Lionel Messi grabbed the vital opening goal to calm the nerves inside the Camp Nou and send Barcelona past Manchester City and into the last eight of the Champions League. Late goals from Vincent Kompany and Dani Alves were then immaterial, as Barcelona triumphed 4-1 on aggregate.
Manchester City played the way that they arguably should have done in the home tie and their greater proactivity gave Barcelona plenty to think about. But, despite getting the benefit of two major refereeing decisions in the early going, missed chances and inept defending cost them any chance of a famous turnaround from their 2-0 deficit.
After Martin Demichelis made the crucial error to turn the tie in Barcelona’s favor three weeks ago, his replacement Joleon Lescott fared even worse in the return leg. Anxious throughout, Lescott had already been let off by the referee and the post before his latest blunder allowed Messi in to score midway through the second half and leave City in a position from which there would be no recovery.
They should have had a chance to get an earlier goal back, but referee Stephane Lannoy continued his inept performance by failing to award a penalty for Gerard Pique’s blatant foul on Edin Dzeko. Pablo Zabaleta’s frustration boiled over to earn a second yellow. By the time Vincent Kompany’s late close-range finish arrived it was never going to prove anything more than a consolation and Dani Alves ensured that the home side had the last word in injury time.
Despite Pellegrini’s rant at the referee following the first leg, which meant he was suspended from the sidelines, officiating was not the reason City’s possible trophy count has now been cut from four to two in the pace of four days. To their credit, unlike at the Etihad, City played like they belonged on the big stage. Yet, given the incredible investment in their squad in recent years to take them to this rarified air, the failure to strengthen the center of their defense has once more been crudely exposed.
Had they done so, things might well have been different. City’s pressure meant Barcelona were unable to dictate the tempo as they did first time around. But there were signs that, following their limp defeat to Real Valladolid at the weekend, Barcelona are, in the words of Javier Mascherano, not yet “dead and buried.” In Particular, an under pressure Gerardo “Tata” Martino will be pleased with the increased threat his side showed in the final third.
Andres Iniesta was a significant part of that improvement. His return to the side saw Neymar moved into an unfamiliar position out on the right, but it was a decision that had its merits with the Brazilian going up against Aleksandar Kolarov. It was that battle that brought Barcelona’s best chance of the opening half when Neymar twice embarrassed the City left back in one move before seeing his low shot just helped wide of the near post by Joe Hart.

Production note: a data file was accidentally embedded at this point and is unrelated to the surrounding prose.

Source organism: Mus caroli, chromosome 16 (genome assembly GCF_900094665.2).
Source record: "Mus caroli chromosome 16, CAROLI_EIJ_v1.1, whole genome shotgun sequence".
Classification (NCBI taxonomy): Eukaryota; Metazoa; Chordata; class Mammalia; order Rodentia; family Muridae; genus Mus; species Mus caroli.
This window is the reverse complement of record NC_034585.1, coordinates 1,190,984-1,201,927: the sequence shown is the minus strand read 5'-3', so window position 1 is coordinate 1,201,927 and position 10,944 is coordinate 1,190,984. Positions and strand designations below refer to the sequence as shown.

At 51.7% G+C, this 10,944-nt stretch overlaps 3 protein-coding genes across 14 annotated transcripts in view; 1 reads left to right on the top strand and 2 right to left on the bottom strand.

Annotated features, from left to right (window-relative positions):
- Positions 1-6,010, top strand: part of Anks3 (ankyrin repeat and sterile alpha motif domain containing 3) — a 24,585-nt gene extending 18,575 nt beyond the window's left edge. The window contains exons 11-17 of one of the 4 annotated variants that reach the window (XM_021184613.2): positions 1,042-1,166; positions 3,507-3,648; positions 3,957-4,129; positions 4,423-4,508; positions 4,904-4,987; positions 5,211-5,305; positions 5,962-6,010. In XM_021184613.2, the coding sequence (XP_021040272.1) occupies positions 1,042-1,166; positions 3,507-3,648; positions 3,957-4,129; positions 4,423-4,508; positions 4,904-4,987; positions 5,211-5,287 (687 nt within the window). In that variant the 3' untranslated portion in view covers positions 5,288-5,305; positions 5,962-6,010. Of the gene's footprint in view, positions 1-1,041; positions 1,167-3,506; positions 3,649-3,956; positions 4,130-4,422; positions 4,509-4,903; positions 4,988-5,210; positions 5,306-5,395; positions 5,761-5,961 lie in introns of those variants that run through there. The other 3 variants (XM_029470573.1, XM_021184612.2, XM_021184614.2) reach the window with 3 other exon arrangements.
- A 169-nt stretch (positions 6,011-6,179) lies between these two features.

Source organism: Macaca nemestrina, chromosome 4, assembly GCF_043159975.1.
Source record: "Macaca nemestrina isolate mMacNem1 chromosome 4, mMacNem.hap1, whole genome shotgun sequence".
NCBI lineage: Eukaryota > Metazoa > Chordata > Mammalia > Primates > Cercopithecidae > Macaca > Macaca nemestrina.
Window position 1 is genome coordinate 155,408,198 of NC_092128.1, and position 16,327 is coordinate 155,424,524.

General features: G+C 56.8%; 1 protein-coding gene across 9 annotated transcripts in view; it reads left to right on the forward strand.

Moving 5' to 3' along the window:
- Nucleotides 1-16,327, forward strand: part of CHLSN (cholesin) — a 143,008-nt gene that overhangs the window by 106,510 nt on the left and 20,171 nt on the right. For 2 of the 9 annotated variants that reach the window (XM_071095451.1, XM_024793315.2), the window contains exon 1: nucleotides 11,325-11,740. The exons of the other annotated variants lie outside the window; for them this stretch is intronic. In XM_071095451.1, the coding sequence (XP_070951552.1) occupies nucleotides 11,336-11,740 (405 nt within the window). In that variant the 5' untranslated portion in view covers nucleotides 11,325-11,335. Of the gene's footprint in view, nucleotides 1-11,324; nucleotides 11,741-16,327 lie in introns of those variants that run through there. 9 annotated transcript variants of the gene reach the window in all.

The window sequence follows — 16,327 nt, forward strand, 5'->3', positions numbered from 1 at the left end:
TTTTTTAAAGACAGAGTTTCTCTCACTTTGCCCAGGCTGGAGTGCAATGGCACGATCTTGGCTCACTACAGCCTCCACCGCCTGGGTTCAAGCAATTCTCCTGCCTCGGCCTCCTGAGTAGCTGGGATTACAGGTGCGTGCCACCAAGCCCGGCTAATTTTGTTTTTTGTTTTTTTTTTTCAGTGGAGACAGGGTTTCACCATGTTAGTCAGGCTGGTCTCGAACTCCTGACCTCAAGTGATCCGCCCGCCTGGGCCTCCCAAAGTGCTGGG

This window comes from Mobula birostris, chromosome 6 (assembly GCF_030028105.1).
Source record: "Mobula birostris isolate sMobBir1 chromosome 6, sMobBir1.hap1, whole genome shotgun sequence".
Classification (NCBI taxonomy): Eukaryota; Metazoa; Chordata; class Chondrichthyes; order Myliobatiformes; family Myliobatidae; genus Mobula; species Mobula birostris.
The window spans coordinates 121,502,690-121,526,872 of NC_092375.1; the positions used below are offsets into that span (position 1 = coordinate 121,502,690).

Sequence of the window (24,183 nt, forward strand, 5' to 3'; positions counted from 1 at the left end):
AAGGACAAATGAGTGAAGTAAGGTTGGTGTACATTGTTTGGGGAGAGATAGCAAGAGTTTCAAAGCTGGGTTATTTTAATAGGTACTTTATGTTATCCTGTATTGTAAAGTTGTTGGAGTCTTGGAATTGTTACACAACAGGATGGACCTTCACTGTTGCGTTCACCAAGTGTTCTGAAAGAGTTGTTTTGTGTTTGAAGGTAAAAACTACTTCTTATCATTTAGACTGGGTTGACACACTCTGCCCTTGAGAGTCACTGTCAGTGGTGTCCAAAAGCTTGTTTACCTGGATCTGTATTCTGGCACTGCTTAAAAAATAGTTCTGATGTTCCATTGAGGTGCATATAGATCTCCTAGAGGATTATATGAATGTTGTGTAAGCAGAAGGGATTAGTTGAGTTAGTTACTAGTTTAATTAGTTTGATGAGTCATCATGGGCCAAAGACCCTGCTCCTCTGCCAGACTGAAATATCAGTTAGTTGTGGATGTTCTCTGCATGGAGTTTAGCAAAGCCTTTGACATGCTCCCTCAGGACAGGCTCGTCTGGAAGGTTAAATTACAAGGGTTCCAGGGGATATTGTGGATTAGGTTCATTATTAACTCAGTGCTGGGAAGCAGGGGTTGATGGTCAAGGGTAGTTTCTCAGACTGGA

By that point, City had already twice been let off the hook. From the off, City’s decision to establish a higher line was always going to mean chances were a far more common occurrence than at the Etihad. Unsurprisingly the visitor’s defense looked vulnerable.
Having already escaped a booking for dragging back Messi, Lescott then took the Argentine down with a late challenge in the box that left a sense of bewilderment that a penalty had not been awarded. And City were again handed a reprieve when their attempt to push their defensive line up was exposed. Jordi Alba timed his run perfectly to get in behind before squaring for Neymar to roll into an unguarded net but an offside flag had erroneously been raised.
Going forward City were hamstrung by Sergio Aguero’s hamstring in the opening half, with the Argentine a passenger before being taken off at the break. Yet, their measured positivity still caused Barcelona problems. Given a role behind the striker, David Silva was influential and his fabulous back-heel set up Samir Nasri for a chance that he will still be ruing that he struck tamely straight at Victor Valdes.
Dzeko’s introduction for Aguero gave City a far greater weapon up front in the second half, but Lescott continued to threaten to undermine their chances. The England international’s careless giveaway saw Messi played in behind before cutting inside the beleaguered defender with ease and only having his measured finish denied by the foot of the post.
Having been given the rub of the green, it was imperative that City took their chances. Instead, shortly after Zabaleta has snatched at an opportunity on his left foot, Barcelona struck an opening goal that was always likely to be vital. Cesc Fabregas’s pass should have been comfortably intercepted by Lescott, instead he haplessly bundled the ball behind him and Messi pounced with a cool finish with the outside of his left foot.
Had they rightly been awarded a penalty with 12 minutes on the clock, City might yet have caused more flutters around the Camp Nou. But further poor officiating and Zabaleta’s subsequent dissent ended their hopes. While the impressive Kompany volleyed home from close range following a corner, Iniesta showed his class to roll the ball back for Alves to strike in and allow Barcelona to progress with a win on the night.